Jain presents an extensive platform, with ideas ranging from increased class options to a reevaluation of district spending. One of his ideas is to create an organized system of intramural sports. His idea came from his daughter’s inability to participate in the schools’ sports teams, which, Jain claims, are dominated by over-dedicated athletes spending hours a day practicing. According to him, universities and private schools have organized intramural sports, while the district’s high schools only have lunchtime activities.

Another part of his plan is to personalize education (see this for more information on the debate). Even though he acknowledges that the district does a satisfactory job with the average student, he points out that more can be done to support students with different needs. He proposes after-school tutoring with paid tutors to accommodate them that extends beyond the peer tutoring programs in the high schools.

“We don’t need to open a charter school. Extend ours,” Jain said. “Three more hours of school every day. How? Not by hiring more teachers [but] by hiring after-school tutoring.”

Jain will fund his programs by channeling money that would have been going to administrative spending, and unlike the Goldmans (see below), he is not opposed to field construction.

Michael Goldman
Michael Goldman is a self-employed consulting software engineer. and the father of two sons, including fellow challenger Monet Goldman.

He draws motivation to run from his own experiences starting from high school. After receiving high grades at his own high school in New Jersey, he was overwhelmed by the rigors of college and decided to drop out. He would later receive a master’s degree in mathematics from the University of Wisconsin-Madison, but he now considers AP classes extremely important. Now as a candidate, he plans to offer more AP classes in the five high schools.

“I was very concerned that [it would] happen to my children, not having adequate preparation [for college],” Michael said. “When you get to college, it’s all AP all the time…Getting in is not the difficulty. Staying in is hard.”

The part of his platform that has garnered the most controversy is his plan to redistrict the Cupertino and Sunnyvale schools based on the recommendations of the Santa Clara County Civil Grand Jury (see this for more information about the unification debate). Similarly, he wants to reopen some of the closed Sunnyvale High School, now occupied by The King’s Academy, to lower operating costs.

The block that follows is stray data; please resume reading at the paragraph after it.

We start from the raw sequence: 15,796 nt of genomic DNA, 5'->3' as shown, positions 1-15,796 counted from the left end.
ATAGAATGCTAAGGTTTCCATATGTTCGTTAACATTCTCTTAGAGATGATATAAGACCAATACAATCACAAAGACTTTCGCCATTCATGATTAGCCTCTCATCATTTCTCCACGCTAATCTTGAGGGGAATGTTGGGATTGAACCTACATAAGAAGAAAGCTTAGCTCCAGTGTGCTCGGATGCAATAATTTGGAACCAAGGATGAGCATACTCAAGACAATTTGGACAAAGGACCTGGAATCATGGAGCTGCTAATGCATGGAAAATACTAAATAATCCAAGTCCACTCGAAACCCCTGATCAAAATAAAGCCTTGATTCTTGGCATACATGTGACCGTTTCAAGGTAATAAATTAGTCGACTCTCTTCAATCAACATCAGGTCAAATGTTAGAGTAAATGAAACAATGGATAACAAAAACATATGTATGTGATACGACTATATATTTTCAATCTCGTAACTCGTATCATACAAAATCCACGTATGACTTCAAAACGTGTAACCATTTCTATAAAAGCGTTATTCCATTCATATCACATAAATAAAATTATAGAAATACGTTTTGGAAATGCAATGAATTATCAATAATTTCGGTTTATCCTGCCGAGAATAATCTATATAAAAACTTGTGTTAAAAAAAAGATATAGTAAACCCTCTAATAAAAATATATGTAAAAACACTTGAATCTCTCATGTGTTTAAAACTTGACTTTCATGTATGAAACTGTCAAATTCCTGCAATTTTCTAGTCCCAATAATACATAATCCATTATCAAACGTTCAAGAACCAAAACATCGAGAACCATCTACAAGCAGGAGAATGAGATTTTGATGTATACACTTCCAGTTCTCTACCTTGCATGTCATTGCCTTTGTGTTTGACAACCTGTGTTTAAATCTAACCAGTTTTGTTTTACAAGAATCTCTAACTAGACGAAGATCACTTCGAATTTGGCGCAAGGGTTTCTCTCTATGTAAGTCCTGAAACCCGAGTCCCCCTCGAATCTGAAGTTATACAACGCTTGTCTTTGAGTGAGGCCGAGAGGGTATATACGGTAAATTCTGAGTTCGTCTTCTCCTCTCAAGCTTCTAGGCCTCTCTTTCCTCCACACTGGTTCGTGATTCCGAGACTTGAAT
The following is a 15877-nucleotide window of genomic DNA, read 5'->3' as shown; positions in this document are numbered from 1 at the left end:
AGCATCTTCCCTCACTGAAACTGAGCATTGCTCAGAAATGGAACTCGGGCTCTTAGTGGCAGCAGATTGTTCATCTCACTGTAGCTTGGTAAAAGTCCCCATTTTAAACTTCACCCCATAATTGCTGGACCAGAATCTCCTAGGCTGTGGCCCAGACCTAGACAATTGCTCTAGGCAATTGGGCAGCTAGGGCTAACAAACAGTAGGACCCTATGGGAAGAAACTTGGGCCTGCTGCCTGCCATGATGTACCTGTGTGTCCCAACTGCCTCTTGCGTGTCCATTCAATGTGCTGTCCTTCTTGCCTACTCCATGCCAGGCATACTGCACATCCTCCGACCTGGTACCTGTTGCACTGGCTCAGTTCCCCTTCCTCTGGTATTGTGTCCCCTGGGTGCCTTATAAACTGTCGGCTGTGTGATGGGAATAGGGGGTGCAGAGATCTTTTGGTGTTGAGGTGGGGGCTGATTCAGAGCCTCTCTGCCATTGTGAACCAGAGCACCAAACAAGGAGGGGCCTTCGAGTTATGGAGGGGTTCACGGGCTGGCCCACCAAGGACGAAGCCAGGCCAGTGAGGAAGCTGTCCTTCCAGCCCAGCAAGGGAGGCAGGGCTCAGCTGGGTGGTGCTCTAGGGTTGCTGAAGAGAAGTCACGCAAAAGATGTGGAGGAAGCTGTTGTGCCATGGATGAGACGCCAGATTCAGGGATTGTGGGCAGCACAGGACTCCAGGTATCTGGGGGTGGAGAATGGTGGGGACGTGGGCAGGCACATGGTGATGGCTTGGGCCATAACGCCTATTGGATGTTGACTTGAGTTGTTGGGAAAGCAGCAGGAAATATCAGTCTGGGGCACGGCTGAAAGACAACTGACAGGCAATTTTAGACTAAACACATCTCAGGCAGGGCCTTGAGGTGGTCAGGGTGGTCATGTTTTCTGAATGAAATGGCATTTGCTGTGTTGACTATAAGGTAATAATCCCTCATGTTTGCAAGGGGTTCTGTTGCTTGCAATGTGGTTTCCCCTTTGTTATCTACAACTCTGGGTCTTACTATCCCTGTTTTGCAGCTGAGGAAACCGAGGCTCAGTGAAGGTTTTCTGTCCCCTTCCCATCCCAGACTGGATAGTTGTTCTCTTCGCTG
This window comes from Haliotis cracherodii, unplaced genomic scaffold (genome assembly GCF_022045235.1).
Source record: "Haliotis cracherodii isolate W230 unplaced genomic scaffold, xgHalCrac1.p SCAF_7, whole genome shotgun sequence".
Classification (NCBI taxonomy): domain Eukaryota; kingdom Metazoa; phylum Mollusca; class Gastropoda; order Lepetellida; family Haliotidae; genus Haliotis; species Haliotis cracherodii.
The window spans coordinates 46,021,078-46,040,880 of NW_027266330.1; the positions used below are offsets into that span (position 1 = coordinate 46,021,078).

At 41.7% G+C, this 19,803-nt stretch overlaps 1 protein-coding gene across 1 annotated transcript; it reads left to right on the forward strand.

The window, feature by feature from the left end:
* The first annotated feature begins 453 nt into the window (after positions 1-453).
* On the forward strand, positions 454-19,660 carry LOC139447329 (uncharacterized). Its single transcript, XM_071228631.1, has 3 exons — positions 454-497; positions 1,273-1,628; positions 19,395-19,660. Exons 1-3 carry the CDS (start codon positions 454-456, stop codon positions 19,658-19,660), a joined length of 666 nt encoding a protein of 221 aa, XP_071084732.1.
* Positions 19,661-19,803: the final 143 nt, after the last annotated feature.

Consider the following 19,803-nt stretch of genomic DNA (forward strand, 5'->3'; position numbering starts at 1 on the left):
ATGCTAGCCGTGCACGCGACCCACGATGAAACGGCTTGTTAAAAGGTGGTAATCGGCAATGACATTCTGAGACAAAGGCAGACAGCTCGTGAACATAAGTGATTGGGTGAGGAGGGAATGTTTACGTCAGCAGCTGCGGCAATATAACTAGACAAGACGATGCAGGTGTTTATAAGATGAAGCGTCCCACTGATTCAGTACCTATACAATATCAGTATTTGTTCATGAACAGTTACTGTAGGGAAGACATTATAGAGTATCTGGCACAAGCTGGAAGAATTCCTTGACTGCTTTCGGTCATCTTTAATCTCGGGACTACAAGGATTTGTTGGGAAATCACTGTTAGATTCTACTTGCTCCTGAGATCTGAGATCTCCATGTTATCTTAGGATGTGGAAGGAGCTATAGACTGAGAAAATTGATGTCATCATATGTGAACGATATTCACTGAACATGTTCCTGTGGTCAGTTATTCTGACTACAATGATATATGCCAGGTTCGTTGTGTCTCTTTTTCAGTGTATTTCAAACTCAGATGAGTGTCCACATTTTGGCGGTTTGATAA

Overall, Michael Goldman wants more resources available to students. To fund everything, he plans to reallocate money going towards administration and field renovations while applying other cost-cutting ideas.

“What we should do is take the money that’s going to things like athletic fields and put a small portion of it into things like smartboards, which, as far as I know, are not anywhere around,” Michael said.

Monet Goldman
Monet Goldman is currently a student in Foothill College, who graduated from Fremont High School this June. He was on the wrestling team while he was at FHS.

His high school experience and expectations started, coincidentally, with the “no doubling-up” policy the new school board and superintendent implemented in 2006. He took classes at De Anza College, Foothill College, and online at Keystone National High School during his four years at FHS. By his senior year, he was taking half of his classes online.

“My only problem [throughout high school] was with the administration,” Monet said. “The teachers were great. It’s really just the admin that made my years in high school difficult.”

His focus is loosening the policies of the district, primarily expanding the variety and availability of AP classes here. To do this, he plans to take money from the facilities bond and administrative budget to achieve his goals.

“My only regret was having to sit down and think about which class I have to drop over the other,” Monet said.

Miyuki Iwata-Goldman
Miyuki Goldman, the final challenger, is a software engineer at an undisclosed technology company and the mother of two sons.

She entered the race for school board sharing the same frustration as her son, Monet, over the central administration’s regulations. She paid about an additional $1,000 outside the district to allow Monet to take the classes he wanted such as AP World History that were not offered in FHS — a cost, according to her, that should have been unnecessary.

“We’ve been paying taxes every year, and we’ve been living here, so why [are] we paying extra money [for classes] that are available in public schools in the different districts?” Miyuki said.

Miyuki shares similar views as Monet: in order to broaden the choices offered at school, more money needs to come from administration. With that money, according to her, the district can take on alternative methods of serving the students.

“One alternative is to have online AP classes,” Miyuki said. “That solves the problem for facilities and overcrowded classrooms.”

All photos, except for Jain's photo, are by Christophe Haubursin.